70 71 68 69

Van Aert, ‘The legal possibilities of Antwerp widows.’ Van Beneden, The Rubens House Highlights, entry 7. Ibid., no pagination. Ibid., entry 45.

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Fig. 5.6

Entrance Hall (with a wooden cupboard similar to that owned by Hendrickje Stoffels), Rembrandt House. Photo courtesy of the Rembrandt House Museum, Amsterdam.

it as a bedroom and living room.72 Additionally, the text in the Ludion guide for this room relates that: ‘Rembrandt married her in 1634 and she appears in many of his paintings. They had four children, only the last of whom, Titus, survived infancy. After Titus’s birth, Saskia increasingly had to keep to her bed; she was sickly and weak.’73 Married women in the early modern period, the visitor is here implicitly reminded, had life cycles in many ways controlled by fertility. Here image, material object, and text are used together to support the visitor’s encounter with Saskia as an individual with distinct life experiences, just like Rembrandt. The house where Rembrandt lived situates his art, but is also used to understand the man himself. The Director of the Rembrandt House stresses that ‘it gives visitors a far more intimate picture of the setting in which one of the world’s greatest artists lived and worked.’74 A large component of such an analysis is Tissink, The Rembrandt House Museum, p. 42. Ibid., p. 41. Similarly, Rembrandt’s Groote Schildercaemer has been reconstructed

72 73

with the assistance of Rembrandt’s studio with a model, c. 1655. Ibid., p. 52. 74 Ibid., p. 25.

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Fig. 5.7 Kitchen (with a bed for the maid), Rembrandt House. Photo courtesy of the Rembrandt House Museum, Amsterdam. achieved through an interpretation of Rembrandt’s relationships with women who occupied the space. The potential for female independence in the household is presented to visitors in the entrance hall. The audio guide tells the listener that the lavishly carved, tall wooden cupboard which dominates the small room would be similar to that owned by Hendrickje Stoffels, in which she would have kept linen, silverware, and gold jewellery (Figure 5.6). It notes that these items were not sold during Rembrandt’s bankruptcy of 1656 because they were her own personal property.75 Furthermore, the house’s detailed guidebook encourages an imaginative encounter within Rembrandt’s living place, speculating in a section entitled ‘Life in the kitchen’: ‘Was it here that Geertje Dircx and Rembrandt quarrelled about a financial arrangement? With the arrival of Hendrickje Stoffels, Geertje became redundant both as a maid and as Rembrandt’s mistress.’76 This possible encounter is also repeated in the audio guide, encouraging the visitor to see Geertje alongside Rembrandt. The audio guide points out to visitors that the bed in the kitchen was probably slept in by the maid (Figure 5.7). As one of the first rooms entered on the tour, this places women prominently within the interpretive strategy employed in the house. Throughout the building, the tourist is reminded of Rembrandt’s intimate and emotional life, as well as everyday facets of his existence. This includes discussion of the excavated contents of the house’s cesspit.77 Indeed, in the Rembrandt House 75 For illustrations see Tissink, The Rembrandt House Museum, p. 30–31, although – unlike the audio guide – the text does not make any mention of Hendrickje Stoffels. 76 Ibid., p. 27. 77 Ibid., p. 29.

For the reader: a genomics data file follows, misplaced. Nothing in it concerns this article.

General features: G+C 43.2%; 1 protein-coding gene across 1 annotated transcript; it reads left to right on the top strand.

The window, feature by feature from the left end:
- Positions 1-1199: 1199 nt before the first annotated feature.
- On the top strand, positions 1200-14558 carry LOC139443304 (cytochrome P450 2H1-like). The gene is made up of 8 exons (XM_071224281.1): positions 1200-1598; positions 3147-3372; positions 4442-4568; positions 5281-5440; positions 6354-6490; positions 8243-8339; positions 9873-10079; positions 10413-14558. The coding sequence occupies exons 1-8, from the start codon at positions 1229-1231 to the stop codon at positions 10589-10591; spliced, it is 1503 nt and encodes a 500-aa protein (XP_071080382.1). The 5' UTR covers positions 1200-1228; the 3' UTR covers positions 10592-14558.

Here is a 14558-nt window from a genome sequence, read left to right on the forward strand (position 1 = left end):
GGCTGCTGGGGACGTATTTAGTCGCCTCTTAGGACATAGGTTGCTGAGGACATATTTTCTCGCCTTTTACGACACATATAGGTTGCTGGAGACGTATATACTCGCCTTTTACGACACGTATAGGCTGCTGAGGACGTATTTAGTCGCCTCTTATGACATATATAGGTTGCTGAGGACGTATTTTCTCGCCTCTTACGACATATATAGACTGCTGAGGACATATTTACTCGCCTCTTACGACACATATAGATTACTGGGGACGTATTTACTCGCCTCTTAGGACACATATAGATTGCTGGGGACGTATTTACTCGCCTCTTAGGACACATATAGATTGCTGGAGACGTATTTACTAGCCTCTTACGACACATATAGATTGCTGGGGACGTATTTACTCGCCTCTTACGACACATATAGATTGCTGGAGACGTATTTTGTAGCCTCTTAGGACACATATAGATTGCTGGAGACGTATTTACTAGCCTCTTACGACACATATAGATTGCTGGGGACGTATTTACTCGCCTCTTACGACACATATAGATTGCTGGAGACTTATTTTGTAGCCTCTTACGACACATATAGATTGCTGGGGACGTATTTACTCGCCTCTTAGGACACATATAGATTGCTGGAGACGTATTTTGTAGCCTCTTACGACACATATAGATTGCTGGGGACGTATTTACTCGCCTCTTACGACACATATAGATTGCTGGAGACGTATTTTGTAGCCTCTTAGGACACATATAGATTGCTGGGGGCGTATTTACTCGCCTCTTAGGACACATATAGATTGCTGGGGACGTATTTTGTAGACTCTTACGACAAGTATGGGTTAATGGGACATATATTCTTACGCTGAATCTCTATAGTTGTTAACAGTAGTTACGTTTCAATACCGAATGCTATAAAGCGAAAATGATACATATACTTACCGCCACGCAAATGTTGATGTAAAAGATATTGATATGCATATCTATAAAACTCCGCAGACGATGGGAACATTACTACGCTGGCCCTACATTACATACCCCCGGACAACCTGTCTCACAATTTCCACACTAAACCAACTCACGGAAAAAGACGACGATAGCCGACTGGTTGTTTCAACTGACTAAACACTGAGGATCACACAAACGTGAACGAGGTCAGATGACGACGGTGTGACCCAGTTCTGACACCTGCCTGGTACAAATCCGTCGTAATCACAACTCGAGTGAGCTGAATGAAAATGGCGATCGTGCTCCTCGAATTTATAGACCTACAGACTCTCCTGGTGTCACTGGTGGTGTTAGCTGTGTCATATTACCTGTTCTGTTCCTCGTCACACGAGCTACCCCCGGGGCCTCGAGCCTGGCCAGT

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This figure has intentionally been removed for copyright reasons. To view this image, please refer to the printed version of this book

Fig. 5.8 Rembrandt van Rijn, Saskia with pearls in her hair, 1634, engraving, Department of Prints and Drawings, the British Museum, inventory number AN22202001. © Trustees of the British Museum. shop, visitors can buy facsimiles of pipes, buckles and coins, and other objects that were unearthed during the excavation. Yet, the guide text notes: ‘Regrettably, the 1656 inventory does not tell us much about what was in the kitchen.’78 This implies to the visitor that a restored house cannot expect to attain accuracy concerning such objects, and consequently represent aspects of the life experiences of women in the household. It may be considered regrettable, but it is not seen as sufficiently critical to the meta-narrative of the site and its occupants to warrant further imaginative or speculative reconstruction. After exploring the house itself, visitors to the Rembrandt House can take away many tangible souvenirs of their visit. One postcard reproduces an engraving by Rembrandt of Saskia with pearls in her hair (Figure 5.8), and visitors can also ‘be inspired by Saskia’ and purchase pearl earrings marketed by association with the image.79 They can even purchase their own version of the Rembrandt house itself: Ibid. See http://rembrandthuis.isawebshop.com. We discuss pearl earrings, tourism, and